It has always been easy to overlook Luke Glendening.
A walk-on to the Michigan hockey team and an undrafted free agent after four outstanding seasons at U-M, Glendening has always been the other guy.
Even in his hometown of Grand Rapids.
“I go back to GR,” Glendening said Monday afternoon, “and I’m still Joe’s brother.”
That would be Joe (The Show) Glendening, the record-setting running back at East Grand Rapids, who is two years younger than Luke.
But perception on that may be changing, especially after what Glendening pulled off Sunday night in helping the Red Wings defeat Tampa Bay, 2-0, in Game 3 of the opening series in the Stanley Cup playoffs.
After Lightning center Tyler Johnson torched the Red Wings for two goals and four assists in Tampa Bay’s opening two victories, Glendening matched up with Johnson and held him without a shot.
In fact, Johnson and linemates Nikita Kucherov and Alex Killorn, who accounted for seven goals and eight assists in the first two games, did not manage a single shot against Glendening and his new linemates Justin Abdelkader and Riley Sheahan.
It wasn’t exactly like holding Golden State’s Steph Curry without a shot in an NBA game, but it was a significant achievement and one the Wings would be thrilled with if they can duplicate tonight in Game 4 at Joe Louis Arena.
“It’s hard,” Glendening said. “They’ve got fast guys on their team, but it’s just finishing checks when you have the opportunity. The more you can play in their zone the more they don’t have the puck, which is obviously good.”
Glendening, who also helped East Grand Rapids win the 2006 Division 3 football state championship, is much more than just a guy who can give and take hits.
He is always aware of much more than the guy he is trying to shut down.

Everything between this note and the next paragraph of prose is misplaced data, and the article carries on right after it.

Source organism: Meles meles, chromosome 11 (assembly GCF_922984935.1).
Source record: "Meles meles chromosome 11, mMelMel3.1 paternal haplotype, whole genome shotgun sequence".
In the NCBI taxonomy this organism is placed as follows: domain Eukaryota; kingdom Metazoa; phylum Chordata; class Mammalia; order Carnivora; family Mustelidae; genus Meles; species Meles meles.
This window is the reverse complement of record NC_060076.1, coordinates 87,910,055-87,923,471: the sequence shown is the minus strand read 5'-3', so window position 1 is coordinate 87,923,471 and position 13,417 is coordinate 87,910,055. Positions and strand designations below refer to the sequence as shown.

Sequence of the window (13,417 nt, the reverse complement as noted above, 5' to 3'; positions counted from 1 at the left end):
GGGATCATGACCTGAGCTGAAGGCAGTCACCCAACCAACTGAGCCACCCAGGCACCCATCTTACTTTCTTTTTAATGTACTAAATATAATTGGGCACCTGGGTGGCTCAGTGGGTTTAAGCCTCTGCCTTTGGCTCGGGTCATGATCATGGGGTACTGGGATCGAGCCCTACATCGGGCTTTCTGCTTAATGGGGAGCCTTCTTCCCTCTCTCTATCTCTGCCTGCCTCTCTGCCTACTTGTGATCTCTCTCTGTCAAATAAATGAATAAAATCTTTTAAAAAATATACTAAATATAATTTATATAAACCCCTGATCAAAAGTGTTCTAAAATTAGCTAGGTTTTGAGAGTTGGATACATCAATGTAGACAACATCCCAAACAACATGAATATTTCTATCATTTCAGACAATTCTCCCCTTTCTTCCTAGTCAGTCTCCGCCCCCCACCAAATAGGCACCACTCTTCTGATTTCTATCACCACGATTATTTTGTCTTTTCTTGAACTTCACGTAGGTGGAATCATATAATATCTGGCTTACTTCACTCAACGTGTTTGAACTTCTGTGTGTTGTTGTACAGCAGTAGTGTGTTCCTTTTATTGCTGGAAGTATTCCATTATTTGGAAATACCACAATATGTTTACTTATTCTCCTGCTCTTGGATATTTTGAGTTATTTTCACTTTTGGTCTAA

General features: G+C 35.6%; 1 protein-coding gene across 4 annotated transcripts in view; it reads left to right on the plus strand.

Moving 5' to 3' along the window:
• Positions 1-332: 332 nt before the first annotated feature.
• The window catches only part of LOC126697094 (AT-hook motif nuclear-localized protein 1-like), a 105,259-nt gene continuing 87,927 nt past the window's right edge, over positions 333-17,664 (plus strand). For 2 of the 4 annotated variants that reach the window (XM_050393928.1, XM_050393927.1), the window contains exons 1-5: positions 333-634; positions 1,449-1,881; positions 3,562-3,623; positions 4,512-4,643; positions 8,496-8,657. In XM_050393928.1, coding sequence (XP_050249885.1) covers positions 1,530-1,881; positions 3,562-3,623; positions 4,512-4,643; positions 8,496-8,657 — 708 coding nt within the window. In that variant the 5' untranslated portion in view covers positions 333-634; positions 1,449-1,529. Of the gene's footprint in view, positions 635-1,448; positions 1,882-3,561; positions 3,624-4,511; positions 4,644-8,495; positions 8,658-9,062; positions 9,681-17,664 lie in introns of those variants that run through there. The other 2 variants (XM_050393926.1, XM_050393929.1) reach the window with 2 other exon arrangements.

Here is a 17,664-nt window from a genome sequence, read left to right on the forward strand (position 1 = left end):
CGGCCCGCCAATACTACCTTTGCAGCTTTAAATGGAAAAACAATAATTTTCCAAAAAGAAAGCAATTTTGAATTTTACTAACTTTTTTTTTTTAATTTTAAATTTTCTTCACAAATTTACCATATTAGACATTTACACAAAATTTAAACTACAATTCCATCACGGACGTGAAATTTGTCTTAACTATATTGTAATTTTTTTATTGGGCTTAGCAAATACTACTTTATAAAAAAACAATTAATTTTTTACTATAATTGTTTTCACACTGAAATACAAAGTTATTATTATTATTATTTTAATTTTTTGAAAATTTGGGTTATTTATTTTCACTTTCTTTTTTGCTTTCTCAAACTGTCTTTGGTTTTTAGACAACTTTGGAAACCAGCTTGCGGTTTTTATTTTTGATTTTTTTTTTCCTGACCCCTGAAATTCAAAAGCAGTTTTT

“There are very few players that are extremely hard (tough) and extremely smart,” Wings coach Jeff Blashill said. “Usually as a coach you get hard, hard players and they’re not always the smartest hockey players. Or you get real smart, cerebral players that aren’t always the hardest guys. He’s got a rare combination of being hard and smart.
“It’s extremely rare so he can be physical, he can be hard on the forecheck, he can be in motion and on pucks, but always in good position and it’s a hard, hard thing to do.”
Glendening, who is 5-feet-11 and 194 pounds, was terrific in his matchup against Johnson (5-8, 165), who led the NHL with 13 goals in last season’s playoffs and tied for the lead with 23 points.
In fact, Johnson, who also was undrafted, and Glendening have more in common than you might think. Both appeared to be longshots to even make an NHL team, much less star in the playoffs.
“We’re cut from the same mold a little bit, I guess,” Glendening said. “I think he’s played with a chip on his shoulder. He’s been extremely successful. He’s got great speed, great vision. To be an undersized guy, be undrafted and to do the things that he’s done its special.”
While Glendening certainly doesn’t have the same type of speed as Johnson, he has some attributes that make him special in his way.
“He’s also got an inner drive and a competitiveness that are off the charts,” Blashill said. “That’s why he’s sitting here today.”
That inner drive was apparent when he played football at East Grand Rapids.
“The physicality, just the beating that you take in football gets you ready for hockey,” Glendening said. “Everything in life prepares you for something else, and I think that definitely helped.”
It has helped him make a life for himself as an integral member of the Red Wings.
“Just trying to make a way and grinding through,” he said, trying to downplay his contributions. “I’ve been fortunate, there’s little joys in the journey as you go through and I’ve been blessed with some unique opportunities to compete and I’m happy to be here.”
He’s even happy to be known as Joe The Show’s brother.
“It’s always been fun having a brother that’s just two years younger,” Glendening said. “He was a special athlete to say the least.”
Kind of like his big brother.